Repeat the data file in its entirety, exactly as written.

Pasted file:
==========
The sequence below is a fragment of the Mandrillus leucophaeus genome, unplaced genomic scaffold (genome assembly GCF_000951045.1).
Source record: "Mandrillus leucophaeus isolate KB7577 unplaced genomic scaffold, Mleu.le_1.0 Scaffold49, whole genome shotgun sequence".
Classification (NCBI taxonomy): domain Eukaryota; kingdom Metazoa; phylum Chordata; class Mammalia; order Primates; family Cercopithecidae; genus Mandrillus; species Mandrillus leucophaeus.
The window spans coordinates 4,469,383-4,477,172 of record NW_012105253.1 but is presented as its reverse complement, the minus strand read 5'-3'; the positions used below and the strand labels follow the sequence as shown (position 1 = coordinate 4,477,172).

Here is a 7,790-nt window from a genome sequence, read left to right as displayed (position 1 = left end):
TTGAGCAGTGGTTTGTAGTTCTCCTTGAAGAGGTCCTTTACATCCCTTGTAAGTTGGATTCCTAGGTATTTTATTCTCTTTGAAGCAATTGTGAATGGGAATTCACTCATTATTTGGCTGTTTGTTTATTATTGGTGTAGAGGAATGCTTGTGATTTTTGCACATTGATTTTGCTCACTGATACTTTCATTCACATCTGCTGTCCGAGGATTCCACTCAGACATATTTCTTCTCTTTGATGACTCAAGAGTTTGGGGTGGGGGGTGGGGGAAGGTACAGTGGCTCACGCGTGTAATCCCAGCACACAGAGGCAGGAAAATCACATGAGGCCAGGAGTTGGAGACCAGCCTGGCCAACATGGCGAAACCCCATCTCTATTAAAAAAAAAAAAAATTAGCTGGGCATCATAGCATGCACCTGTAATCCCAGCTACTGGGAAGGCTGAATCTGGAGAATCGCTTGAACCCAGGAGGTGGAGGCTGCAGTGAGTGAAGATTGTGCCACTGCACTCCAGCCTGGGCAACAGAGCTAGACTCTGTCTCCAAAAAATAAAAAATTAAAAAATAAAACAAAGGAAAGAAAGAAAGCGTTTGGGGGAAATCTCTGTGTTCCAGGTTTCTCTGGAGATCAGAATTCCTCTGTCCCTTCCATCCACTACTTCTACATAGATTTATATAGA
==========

The sequence below is a fragment of the Mandrillus leucophaeus genome, unplaced genomic scaffold (genome assembly GCF_000951045.1).
Source record: "Mandrillus leucophaeus isolate KB7577 unplaced genomic scaffold, Mleu.le_1.0 Scaffold49, whole genome shotgun sequence".
Classification (NCBI taxonomy): domain Eukaryota; kingdom Metazoa; phylum Chordata; class Mammalia; order Primates; family Cercopithecidae; genus Mandrillus; species Mandrillus leucophaeus.
The window spans coordinates 4,469,383-4,477,172 of record NW_012105253.1 but is presented as its reverse complement, the minus strand read 5'-3'; the positions used below and the strand labels follow the sequence as shown (position 1 = coordinate 4,477,172).

Here is a 7,790-nt window from a genome sequence, read left to right as displayed (position 1 = left end):
TTGAGCAGTGGTTTGTAGTTCTCCTTGAAGAGGTCCTTTACATCCCTTGTAAGTTGGATTCCTAGGTATTTTATTCTCTTTGAAGCAATTGTGAATGGGAATTCACTCATTATTTGGCTGTTTGTTTATTATTGGTGTAGAGGAATGCTTGTGATTTTTGCACATTGATTTTGCTCACTGATACTTTCATTCACATCTGCTGTCCGAGGATTCCACTCAGACATATTTCTTCTCTTTGATGACTCAAGAGTTTGGGGTGGGGGGTGGGGGAAGGTACAGTGGCTCACGCGTGTAATCCCAGCACACAGAGGCAGGAAAATCACATGAGGCCAGGAGTTGGAGACCAGCCTGGCCAACATGGCGAAACCCCATCTCTATTAAAAAAAAAAAAAATTAGCTGGGCATCATAGCATGCACCTGTAATCCCAGCTACTGGGAAGGCTGAATCTGGAGAATCGCTTGAACCCAGGAGGTGGAGGCTGCAGTGAGTGAAGATTGTGCCACTGCACTCCAGCCTGGGCAACAGAGCTAGACTCTGTCTCCAAAAAATAAAAAATTAAAAAATAAAACAAAGGAAAGAAAGAAAGCGTTTGGGGGAAATCTCTGTGTTCCAGGTTTCTCTGGAGATCAGAATTCCTCTGTCCCTTCCATCCACTACTTCTACATAGATTTATATAGA